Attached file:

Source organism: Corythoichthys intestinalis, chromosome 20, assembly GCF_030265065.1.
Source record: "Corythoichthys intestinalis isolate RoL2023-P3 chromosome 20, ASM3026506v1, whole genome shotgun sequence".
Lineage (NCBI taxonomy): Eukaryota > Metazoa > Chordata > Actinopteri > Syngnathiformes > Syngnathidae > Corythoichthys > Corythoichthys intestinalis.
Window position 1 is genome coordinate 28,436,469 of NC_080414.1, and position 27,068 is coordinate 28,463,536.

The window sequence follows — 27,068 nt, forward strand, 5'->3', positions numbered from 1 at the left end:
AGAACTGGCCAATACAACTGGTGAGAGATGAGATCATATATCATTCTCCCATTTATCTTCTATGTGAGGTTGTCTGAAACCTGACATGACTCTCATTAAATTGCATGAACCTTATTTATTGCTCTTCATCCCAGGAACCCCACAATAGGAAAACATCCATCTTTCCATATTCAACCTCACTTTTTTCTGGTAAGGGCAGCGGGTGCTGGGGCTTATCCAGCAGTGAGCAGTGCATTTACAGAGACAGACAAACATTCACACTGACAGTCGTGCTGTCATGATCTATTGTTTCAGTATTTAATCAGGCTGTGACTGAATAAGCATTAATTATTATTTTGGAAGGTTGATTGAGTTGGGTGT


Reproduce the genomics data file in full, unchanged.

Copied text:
Source organism: Corythoichthys intestinalis, chromosome 20, assembly GCF_030265065.1.
Source record: "Corythoichthys intestinalis isolate RoL2023-P3 chromosome 20, ASM3026506v1, whole genome shotgun sequence".
Lineage (NCBI taxonomy): Eukaryota > Metazoa > Chordata > Actinopteri > Syngnathiformes > Syngnathidae > Corythoichthys > Corythoichthys intestinalis.
Window position 1 is genome coordinate 28,436,469 of NC_080414.1, and position 27,068 is coordinate 28,463,536.

The window sequence follows — 27,068 nt, forward strand, 5'->3', positions numbered from 1 at the left end:
AGAACTGGCCAATACAACTGGTGAGAGATGAGATCATATATCATTCTCCCATTTATCTTCTATGTGAGGTTGTCTGAAACCTGACATGACTCTCATTAAATTGCATGAACCTTATTTATTGCTCTTCATCCCAGGAACCCCACAATAGGAAAACATCCATCTTTCCATATTCAACCTCACTTTTTTCTGGTAAGGGCAGCGGGTGCTGGGGCTTATCCAGCAGTGAGCAGTGCATTTACAGAGACAGACAAACATTCACACTGACAGTCGTGCTGTCATGATCTATTGTTTCAGTATTTAATCAGGCTGTGACTGAATAAGCATTAATTATTATTTTGGAAGGTTGATTGAGTTGGGTGT